When someone passes away, his or her house is generally left to a family member. Figuring out what to do after inheriting a house can be confusing and overwhelming, particularly when it is unexpected or when siblings become joint owners. People sometimes rush to make decisions, and sometimes, they put off making important choices. Either can lead to more financial costs and stress.
Find and Prevent Damage
If you’ve inherited a house, you should first assess its current condition. Have the house inspected by a professional so that you know what needs work and so you can make any necessary repairs. Next, contact the utility companies to have the accounts switched to your name. It’s also important to keep the heat and water turned on to avoid problems such as frozen pipes. In addition, keep the electricity working and have the yard maintained in order to avoid making it obvious that the house is unoccupied.
Clean Out the House
Invite family members to the house to take any items they want, provided they weren’t left to specific individuals in the will. Start with immediate family members, then branch out to allow others to choose things they would like. This can be an emotionally difficult task, but putting it off will prevent you from moving forward and deciding what to do with the house.
Move in, Sell or Rent?
If you want to move into the house, find out how much the mortgage (if any) and property taxes would be. If you and your siblings are joint owners of the house and one of you wants to live in the space, the future resident can buy out the others, pay them rent, or work out another arrangement.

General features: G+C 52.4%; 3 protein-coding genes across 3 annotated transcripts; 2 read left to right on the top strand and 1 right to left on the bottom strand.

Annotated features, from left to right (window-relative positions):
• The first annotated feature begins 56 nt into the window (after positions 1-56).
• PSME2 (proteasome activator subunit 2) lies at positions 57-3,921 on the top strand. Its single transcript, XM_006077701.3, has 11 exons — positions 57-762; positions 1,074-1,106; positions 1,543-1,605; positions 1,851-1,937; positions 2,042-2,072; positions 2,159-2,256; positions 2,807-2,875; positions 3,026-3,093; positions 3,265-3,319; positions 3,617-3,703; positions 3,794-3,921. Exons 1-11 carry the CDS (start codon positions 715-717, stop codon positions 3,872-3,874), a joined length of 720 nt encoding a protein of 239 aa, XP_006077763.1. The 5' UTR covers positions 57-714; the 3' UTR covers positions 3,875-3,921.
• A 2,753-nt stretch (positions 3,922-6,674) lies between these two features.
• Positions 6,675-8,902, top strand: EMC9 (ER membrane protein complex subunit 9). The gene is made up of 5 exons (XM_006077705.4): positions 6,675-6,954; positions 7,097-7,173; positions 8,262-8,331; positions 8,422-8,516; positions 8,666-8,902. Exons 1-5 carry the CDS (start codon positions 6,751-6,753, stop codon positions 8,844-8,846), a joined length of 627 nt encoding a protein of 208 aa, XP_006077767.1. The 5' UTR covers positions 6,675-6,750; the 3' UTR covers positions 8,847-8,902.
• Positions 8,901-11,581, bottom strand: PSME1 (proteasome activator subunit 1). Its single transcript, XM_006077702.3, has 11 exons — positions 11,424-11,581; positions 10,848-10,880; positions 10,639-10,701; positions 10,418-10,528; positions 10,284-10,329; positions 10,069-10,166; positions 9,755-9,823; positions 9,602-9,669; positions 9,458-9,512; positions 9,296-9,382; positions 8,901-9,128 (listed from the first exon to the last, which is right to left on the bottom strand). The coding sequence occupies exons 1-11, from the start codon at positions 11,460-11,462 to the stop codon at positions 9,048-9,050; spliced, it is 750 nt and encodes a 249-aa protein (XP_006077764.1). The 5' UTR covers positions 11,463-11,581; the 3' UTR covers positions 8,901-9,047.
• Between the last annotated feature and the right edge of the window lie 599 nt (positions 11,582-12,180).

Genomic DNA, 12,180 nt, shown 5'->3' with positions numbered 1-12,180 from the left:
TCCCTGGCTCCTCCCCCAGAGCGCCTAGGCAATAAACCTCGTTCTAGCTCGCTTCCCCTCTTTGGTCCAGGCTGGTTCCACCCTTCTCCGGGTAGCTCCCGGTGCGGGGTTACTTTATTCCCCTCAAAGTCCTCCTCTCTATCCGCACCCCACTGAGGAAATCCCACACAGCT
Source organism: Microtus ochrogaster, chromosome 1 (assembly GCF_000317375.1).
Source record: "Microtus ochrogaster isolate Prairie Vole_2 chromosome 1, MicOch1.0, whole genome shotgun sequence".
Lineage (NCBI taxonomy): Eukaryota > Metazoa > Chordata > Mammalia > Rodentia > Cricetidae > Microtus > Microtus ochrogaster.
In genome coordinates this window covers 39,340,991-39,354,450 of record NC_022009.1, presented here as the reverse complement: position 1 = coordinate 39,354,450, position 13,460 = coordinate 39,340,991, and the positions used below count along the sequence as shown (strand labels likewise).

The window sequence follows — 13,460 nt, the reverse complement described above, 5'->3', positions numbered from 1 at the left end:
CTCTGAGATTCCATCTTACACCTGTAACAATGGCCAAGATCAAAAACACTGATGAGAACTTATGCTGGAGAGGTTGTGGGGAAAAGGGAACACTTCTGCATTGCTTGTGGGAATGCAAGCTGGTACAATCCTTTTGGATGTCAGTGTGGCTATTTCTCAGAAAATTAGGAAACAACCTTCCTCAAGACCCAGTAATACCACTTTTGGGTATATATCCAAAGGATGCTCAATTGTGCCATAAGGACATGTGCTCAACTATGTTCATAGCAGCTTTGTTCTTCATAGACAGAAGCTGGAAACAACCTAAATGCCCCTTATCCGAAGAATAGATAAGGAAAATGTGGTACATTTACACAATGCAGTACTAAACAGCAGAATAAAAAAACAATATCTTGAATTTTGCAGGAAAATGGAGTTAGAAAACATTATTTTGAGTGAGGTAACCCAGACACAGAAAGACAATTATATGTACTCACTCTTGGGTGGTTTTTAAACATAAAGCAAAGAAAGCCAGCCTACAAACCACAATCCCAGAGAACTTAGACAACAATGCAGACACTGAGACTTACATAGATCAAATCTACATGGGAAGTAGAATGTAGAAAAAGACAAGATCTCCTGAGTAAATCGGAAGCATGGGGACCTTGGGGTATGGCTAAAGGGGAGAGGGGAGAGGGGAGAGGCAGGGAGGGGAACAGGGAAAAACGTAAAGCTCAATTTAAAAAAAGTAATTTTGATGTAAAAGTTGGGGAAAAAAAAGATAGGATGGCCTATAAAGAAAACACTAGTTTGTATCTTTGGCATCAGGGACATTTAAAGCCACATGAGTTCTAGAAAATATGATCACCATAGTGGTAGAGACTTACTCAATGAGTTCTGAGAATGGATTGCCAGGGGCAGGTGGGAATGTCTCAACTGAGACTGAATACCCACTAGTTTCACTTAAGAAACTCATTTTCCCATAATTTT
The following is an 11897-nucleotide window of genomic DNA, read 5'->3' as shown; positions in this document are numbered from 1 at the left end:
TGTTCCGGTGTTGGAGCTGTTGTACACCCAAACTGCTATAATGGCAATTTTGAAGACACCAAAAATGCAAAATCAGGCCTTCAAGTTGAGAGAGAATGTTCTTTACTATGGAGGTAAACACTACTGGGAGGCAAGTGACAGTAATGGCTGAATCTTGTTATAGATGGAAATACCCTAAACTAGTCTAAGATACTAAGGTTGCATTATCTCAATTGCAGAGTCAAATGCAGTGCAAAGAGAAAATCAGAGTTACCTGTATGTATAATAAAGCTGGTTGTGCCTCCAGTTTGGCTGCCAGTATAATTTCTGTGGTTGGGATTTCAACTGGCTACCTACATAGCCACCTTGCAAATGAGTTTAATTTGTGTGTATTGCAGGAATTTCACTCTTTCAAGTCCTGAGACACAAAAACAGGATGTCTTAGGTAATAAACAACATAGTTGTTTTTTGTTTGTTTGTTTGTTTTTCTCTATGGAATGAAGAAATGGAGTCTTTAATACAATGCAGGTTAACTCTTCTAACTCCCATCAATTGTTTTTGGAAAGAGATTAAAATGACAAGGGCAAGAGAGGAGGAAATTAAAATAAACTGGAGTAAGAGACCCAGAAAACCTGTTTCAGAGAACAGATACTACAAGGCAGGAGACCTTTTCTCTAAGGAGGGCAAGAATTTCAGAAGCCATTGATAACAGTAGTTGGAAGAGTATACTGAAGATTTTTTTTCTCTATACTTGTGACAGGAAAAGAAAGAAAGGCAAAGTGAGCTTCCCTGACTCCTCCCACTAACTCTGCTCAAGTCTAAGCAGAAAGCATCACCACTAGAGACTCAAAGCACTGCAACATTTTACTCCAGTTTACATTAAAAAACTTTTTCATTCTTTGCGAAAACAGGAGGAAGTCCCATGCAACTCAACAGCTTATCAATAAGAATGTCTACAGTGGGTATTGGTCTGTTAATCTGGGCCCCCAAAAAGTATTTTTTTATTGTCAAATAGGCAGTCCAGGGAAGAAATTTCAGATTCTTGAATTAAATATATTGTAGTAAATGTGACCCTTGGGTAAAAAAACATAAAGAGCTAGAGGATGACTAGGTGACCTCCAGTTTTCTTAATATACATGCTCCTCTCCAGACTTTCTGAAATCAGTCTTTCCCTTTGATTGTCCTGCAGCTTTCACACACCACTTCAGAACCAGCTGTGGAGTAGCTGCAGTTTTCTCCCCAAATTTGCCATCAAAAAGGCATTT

If you decide to sell the house, you will need to pay taxes on any increase in value between the time of inheritance and the time of sale.
Renting is another option to consider. While you might be able to make money by renting out the property, you need to consider the potential costs that come with this option. In addition to being responsible for taxes and insurance, you would also be personally responsible for maintenance and repairs, unless you hired a property manager. Hiring someone to handle these tasks would cut into your profits, but it could also make renting the house less stressful. If you choose to rent the space, be prepared to thoroughly vet prospective tenants to avoid dealing with missed rent payments, damage and possible eviction proceedings.
Think Things Over Carefully
The death of a loved one is an emotionally painful experience that can leave people feeling overwhelmed and struggling to make decisions. If you’ve inherited a house, it has likely created a host of financial and emotional issues that you weren’t anticipating. Talk to your family and ask professionals for advice so that you can make the right choices.